“As such, our allocation toward risk assets like equities and credit has steadily decreased over the last few years, reflecting the growing risk of a downturn and what the business cycle is telling us.”
- Ian McGugan: ‘One of the most puzzling’ economic landscapes ever: How a low-rate world is baffling investors and CEOs alike
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- David Parkinson: Why does inflation remain so low in Canada? New C.D. Howe report offers potential explanation
- Bill Curry: Bank of Canada leaves rates on hold amid global trade tensions
- David Parkinson: Poloz to remain focused on risk management amid shift to ‘trade war dependence’
- Scott Barlow: Why investors should prepare for a stronger loonie
- Scott Barlow: The loonie is cheap for good reason: global FX strategist
- How the ‘trade war premium’ is impairing the Canadian dollar
- Bank of Canada to ‘reluctantly’ cut rates, CIBC says in breaking from its peers
Higher rates short-lived
Those renewing or about to renew their mortgages can breathe a sigh of relief: The era of higher interest rates appears to have been short-lived, The Globe and Mail’s Matt Lundy writes.
Markets at a glance
Bank of Korea eases
The Bank of Korea got in on the dovish act today, trimming its key interest rate by one-quarter of a percentage point to 1.5 per cent.
The central bank also forecast the economy will expand by 2.2 per cent this year, and 2.5 per cent next.
“The pace of increase in consumption is forecast to slow somewhat, while the fiscal expansion continues,” it said.
“Investment and exports are expected to be sluggish. Korea’s economic growth will be strengthened in the next year thanks to an easing of the slowdown in the private sector.”
Tuuli McCully, Bank of Nova Scotia’s head of Asia-Pacific Economics, said she doesn’t expect further easing any time soon.
“In line with a regional - and increasingly global - trend, the BoK has become increasingly concerned about the economic outlook, which is weighed down by persistent trade uncertainties,” Ms. McCully said.
“Simultaneously, inflationary pressures remain muted, allowing for looser monetary conditions.”
Netflix shares tumble
From Reuters: Wall Street brokerages stuck to a positive outlook on Netflix Inc., betting that a strong content slate for the rest of 2019 would reverse shock losses in U.S. subscribers in the second quarter that sank its stock price. Shares in the company fell sharply in early trade, as investors worried over lower-than-expected global growth and signs of trouble in its U.S. base.
Formal talks begin
From The Canadian Press: Prime Minister Justin Trudeau and European Council President Donald Tusk have begun formal talks that will centre on the comprehensive trade agreement between the European Union and Canada.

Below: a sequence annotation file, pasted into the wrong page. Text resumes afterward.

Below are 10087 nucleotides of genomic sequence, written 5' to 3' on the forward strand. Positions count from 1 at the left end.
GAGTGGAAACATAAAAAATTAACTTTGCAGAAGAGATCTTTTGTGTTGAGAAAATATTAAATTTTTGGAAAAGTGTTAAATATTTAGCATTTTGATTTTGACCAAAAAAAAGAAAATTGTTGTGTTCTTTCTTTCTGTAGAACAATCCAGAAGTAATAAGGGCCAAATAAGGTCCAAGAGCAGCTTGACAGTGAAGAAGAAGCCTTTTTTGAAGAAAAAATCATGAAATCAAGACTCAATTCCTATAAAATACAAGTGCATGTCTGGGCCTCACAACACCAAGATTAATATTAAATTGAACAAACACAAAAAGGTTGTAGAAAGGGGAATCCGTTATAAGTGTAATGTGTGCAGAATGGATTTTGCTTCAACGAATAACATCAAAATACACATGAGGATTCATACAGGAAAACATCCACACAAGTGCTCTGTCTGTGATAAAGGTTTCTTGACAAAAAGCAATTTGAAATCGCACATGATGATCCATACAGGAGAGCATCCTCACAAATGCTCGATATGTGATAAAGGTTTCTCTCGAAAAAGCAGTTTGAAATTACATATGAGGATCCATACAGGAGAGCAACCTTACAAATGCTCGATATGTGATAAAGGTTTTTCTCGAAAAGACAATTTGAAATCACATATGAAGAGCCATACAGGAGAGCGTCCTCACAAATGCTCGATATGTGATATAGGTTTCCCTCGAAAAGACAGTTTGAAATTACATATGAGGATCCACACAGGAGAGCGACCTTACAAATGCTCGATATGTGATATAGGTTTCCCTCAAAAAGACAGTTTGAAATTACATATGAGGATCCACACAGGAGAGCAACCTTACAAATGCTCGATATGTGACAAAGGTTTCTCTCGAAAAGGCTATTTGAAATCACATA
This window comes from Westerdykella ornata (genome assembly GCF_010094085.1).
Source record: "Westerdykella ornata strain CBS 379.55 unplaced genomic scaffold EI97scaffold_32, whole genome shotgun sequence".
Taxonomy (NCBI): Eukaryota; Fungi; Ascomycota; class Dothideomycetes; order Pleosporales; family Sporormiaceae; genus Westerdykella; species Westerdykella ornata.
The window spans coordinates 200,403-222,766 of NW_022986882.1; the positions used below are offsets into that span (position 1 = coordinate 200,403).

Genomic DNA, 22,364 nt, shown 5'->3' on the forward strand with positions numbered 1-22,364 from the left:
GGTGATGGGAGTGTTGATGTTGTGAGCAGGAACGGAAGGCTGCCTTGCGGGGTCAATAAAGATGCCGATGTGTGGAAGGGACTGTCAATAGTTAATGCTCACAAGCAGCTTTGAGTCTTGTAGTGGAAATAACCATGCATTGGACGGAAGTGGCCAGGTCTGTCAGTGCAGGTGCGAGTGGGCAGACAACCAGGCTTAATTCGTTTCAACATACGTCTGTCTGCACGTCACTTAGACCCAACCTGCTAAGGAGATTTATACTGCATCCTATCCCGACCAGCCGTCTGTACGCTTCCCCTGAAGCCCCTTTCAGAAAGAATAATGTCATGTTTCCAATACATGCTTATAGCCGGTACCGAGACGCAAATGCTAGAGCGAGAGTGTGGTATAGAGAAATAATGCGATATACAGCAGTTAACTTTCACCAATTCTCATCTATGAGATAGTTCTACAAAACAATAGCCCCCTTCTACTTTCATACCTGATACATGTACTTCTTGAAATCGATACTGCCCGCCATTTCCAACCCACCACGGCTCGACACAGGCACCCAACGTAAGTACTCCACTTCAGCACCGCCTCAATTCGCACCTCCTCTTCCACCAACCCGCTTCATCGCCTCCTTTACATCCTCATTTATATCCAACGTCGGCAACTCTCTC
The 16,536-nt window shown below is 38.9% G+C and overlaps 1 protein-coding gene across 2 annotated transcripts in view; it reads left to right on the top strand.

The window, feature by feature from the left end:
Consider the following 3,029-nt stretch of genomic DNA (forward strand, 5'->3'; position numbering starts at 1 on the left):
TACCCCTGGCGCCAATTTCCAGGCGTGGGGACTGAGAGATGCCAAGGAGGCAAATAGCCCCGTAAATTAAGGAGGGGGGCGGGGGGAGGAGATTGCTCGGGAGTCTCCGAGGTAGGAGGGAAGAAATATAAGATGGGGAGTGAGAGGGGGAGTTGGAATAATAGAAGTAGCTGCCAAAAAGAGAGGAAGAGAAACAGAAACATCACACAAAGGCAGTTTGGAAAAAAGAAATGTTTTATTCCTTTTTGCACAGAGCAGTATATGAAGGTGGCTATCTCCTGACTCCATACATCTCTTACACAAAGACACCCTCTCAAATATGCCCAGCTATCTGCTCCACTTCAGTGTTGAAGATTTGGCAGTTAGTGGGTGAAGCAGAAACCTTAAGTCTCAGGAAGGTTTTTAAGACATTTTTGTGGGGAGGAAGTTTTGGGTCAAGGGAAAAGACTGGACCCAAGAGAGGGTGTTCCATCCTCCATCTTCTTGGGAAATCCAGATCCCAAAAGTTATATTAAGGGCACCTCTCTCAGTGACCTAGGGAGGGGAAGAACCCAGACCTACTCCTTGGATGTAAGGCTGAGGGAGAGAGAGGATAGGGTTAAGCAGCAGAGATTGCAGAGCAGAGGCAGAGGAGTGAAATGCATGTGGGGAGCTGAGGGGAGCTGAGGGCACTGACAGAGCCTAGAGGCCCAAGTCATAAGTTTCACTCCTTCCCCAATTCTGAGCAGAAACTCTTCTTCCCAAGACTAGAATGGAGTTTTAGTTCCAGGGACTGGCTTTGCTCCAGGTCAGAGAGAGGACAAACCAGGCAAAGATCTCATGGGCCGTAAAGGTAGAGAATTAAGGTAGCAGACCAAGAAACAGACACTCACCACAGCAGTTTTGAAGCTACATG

Morgan Stanley tops estimates
From Reuters: Morgan Stanley reported a drop in quarterly profit but beat analysts’ expectations on slim gains in its wealth management business and lower expenses.
Officials urge digital currency regime
From Reuters: Digital currencies like Facebook’s Libra must be held “to the highest regulatory standards” to ensure they are not used to launder money and that users are protected, a Group of Seven task force urged. The conclusions came as G7 finance ministers meeting in Chantilly, France, agreed to address tax challenges raised by the digital economy and to push ahead with plans for a minimum corporate tax level, according to a draft summary of the two-day meeting seen by Reuters.
Carney appears out of IMF race
From Reuters: The governor of the Bank of England, Mark Carney, is unlikely to succeed Christine Lagarde as the boss of the International Monetary Fund, European officials said, as the European Union was considering four other names for the job.
Iranians turn to Bitcoin
From The Associated Press: Iranians feeling the squeeze from U.S. sanctions targeting the Islamic Republic’s ailing economy are increasingly turning to such digital currencies as Bitcoin to make money, prompting alarm in and out of the country.
What to watch for today
Microsoft Corp. and West Fraser Timber report quarterly results.
Threat to sever ties
Mexico’s leading airline is threatening to sever ties with Canada’s Aimia Inc., opening a second front for the Canadian loyalty-plan provider to fight after a board battle erupted over the past week. Tim Kiladze reports.
Money for McInnis Cement
Caisse de dépôt et placement du Québec is pouring more money into McInnis Cement after efforts to sell the controversial Gaspé Peninsula project last year failed to result in a deal, Nicolas Van Praet writes.
Not what’s needed
Premier Jason Kenney’s overhaul of the Alberta Energy Regulator isn’t what the AER really needs, columnist Jeffrey Jones argues.